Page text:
Personal income rose 10.5% MoM as intended, but personal spending did not work as planned.
The Atlanta Fed GDPNow forecast for Q2 US GDP is now below 50% at -51.2%.
And speaking of Powell’s proclamation that negative rates are not appropriate for the US, the Rudebusch (SF Fed) specification of the Taylor Rule says that the Fed Funds target rate should be -13.52%.
Additionally, you won’t need to provide documentation such as costly medical bills or evidence of a job loss to prove your hardship when you apply, although you will want to demonstrate it later.
Through the CARES Act, you have the right to request forbearance for up to 180 days, with the possibility of another 180 days if you’re still under financial distress. As part of the relief program, you will also be given a mortgage payment reduction option, where future make-up payments will be spread out over 12 months or added to your mortgage payment once the reduction period is over.
As of March 18, the law also includes a foreclosure moratorium of at least 60 days which prohibits lenders and services from taking foreclosure-related eviction action during this period.
WHERE is forbearance prevalent? New York and New Jersey, of course. They lead the nation in COVID-19 cases as well.
Forbearance is NOT forgiveness, just a temporary restructuring of mortgage debt.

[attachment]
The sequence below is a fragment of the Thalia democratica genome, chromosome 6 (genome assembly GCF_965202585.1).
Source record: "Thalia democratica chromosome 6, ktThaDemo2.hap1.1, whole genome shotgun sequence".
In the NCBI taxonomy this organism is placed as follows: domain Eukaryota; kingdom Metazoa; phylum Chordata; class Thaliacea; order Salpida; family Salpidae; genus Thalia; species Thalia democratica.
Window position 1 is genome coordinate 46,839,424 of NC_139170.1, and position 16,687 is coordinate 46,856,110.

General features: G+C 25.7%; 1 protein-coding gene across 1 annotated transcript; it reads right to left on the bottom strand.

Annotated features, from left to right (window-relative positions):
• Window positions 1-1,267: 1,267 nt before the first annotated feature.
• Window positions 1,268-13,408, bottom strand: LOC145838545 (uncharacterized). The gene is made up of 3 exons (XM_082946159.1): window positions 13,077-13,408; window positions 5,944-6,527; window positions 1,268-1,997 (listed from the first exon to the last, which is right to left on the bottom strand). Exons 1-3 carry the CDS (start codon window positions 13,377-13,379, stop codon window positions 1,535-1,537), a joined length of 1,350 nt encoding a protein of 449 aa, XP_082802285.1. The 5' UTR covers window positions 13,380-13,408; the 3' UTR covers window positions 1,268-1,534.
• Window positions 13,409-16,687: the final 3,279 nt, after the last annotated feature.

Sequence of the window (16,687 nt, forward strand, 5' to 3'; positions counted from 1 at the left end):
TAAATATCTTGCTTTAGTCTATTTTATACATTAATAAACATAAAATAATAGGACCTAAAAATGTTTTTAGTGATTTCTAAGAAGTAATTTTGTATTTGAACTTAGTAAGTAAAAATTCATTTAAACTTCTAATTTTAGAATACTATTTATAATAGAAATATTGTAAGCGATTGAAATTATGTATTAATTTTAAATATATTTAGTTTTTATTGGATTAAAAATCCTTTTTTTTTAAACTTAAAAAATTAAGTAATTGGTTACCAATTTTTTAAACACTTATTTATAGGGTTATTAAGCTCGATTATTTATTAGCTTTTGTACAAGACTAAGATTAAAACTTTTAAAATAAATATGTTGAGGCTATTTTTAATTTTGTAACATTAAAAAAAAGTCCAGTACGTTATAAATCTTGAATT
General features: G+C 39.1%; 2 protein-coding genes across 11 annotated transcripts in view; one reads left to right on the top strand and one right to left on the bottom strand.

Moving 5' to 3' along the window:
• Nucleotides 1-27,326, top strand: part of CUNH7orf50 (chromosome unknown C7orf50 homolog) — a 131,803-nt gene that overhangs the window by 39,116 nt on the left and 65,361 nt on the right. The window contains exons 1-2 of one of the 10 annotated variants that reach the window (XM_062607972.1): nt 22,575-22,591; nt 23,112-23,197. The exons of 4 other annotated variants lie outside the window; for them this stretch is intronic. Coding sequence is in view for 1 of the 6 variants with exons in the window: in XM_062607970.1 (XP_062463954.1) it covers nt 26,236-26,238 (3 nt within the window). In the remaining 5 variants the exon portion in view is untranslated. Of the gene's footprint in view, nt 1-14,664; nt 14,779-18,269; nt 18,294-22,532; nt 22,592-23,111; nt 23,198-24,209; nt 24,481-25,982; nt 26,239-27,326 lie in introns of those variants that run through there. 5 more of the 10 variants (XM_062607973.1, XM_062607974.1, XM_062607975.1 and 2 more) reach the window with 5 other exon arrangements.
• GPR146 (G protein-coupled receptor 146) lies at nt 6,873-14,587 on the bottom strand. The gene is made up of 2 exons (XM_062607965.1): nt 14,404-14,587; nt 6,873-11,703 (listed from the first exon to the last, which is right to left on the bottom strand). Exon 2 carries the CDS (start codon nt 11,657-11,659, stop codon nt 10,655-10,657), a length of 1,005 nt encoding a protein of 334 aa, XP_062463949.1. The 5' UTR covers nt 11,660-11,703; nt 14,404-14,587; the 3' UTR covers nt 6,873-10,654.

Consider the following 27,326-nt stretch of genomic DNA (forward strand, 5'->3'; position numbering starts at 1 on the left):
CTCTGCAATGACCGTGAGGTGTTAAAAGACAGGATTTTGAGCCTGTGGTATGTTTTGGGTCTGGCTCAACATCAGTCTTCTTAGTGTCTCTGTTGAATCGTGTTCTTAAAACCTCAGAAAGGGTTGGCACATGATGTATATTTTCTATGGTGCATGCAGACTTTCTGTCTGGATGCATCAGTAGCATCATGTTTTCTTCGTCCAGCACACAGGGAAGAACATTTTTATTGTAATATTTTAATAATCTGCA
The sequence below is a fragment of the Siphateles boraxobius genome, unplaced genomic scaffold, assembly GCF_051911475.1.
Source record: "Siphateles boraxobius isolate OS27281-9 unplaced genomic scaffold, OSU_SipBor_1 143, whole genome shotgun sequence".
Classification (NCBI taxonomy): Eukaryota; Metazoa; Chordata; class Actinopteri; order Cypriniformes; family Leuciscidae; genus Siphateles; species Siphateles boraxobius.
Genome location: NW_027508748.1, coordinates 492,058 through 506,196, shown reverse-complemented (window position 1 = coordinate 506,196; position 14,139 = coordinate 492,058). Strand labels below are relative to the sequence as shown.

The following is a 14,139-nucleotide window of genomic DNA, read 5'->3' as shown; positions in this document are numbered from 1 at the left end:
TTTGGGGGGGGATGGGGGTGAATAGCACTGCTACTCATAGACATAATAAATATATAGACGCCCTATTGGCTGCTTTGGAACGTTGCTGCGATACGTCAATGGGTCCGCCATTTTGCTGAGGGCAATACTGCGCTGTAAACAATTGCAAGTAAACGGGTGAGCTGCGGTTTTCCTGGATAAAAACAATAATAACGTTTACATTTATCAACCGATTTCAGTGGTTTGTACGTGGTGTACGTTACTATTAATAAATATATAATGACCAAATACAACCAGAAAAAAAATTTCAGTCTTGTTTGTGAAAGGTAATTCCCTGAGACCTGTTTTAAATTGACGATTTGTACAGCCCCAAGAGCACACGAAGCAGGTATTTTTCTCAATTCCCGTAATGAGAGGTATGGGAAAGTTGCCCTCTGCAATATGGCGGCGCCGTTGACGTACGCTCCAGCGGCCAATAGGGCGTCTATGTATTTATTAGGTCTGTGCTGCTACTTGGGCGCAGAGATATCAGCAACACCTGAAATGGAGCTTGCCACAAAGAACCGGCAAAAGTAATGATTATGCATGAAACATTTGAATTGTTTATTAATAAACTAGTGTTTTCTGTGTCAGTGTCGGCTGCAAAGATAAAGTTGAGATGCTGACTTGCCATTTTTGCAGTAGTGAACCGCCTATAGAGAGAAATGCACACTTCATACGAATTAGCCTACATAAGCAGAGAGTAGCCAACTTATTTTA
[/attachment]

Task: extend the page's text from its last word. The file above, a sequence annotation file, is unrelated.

The face of forbearance, NY governor Andrew Cuomo (former HUD Secretary under Clinton).
According to the Mortgage Bankers Association, the Refinance Index decreased 0.2 percent from the previous week and was 176 percent higher than the same week one year ago. The seasonally adjusted Purchase Index increased 9 percent from one week earlier. The unadjusted Purchase Index increased 7 percent compared with the previous week and was 9 percent higher than the same week one year ago.
Mortgage refinancing applications declined slightly by -.23% despite near historic low mortgage rates.
Its a sad state of the world where investors get “excited” about a zero percent bond.
(Bloomberg) — A 0.0000148% yield drew strong demand for a bond offering in Japan, as investors clamor for safe debt amid the pandemic even if it pays them next to nothing.
Japan Student Services Organization priced 30 billion yen ($278 million)of two-year social bonds on Friday with a coupon of 0.001% and a price of 100.002 yen, which equates to the near-zero yield. Orders totaled about 2.5 times the amount sold, according to people familiar with the matter.
Japan has long been home to striking examples of how investors will grab at whatever yield they can find on safer securities, a trend that has gone global and been intensified by monetary easing to cushion economies from the economic damage caused by the Covid-19 pandemic. The securities from Jasso, an independent administrative agency that offers student loans, are rated AA+ by Rating & Investment Information.
Jasso’s bonds drew strong demand from investors who are raising their holdings of environmental, social and governance assets. Buyers ranged from pension funds, banks, shinkin banks and foreign investors, according to the people familiar, who asked not to be identified as the details are private.
The organization has a history of notable debt deals. It priced Japan’s first minus-yield agency bond last year, when it sold a note with a coupon of 0.001% and a price of 100.003 yen, working out to a yield of around minus 0.0005%.
It is not that surprising since 2-year Japanese Government Bond yields remain in negative territory, as do JGB of maturities of 10-years or less.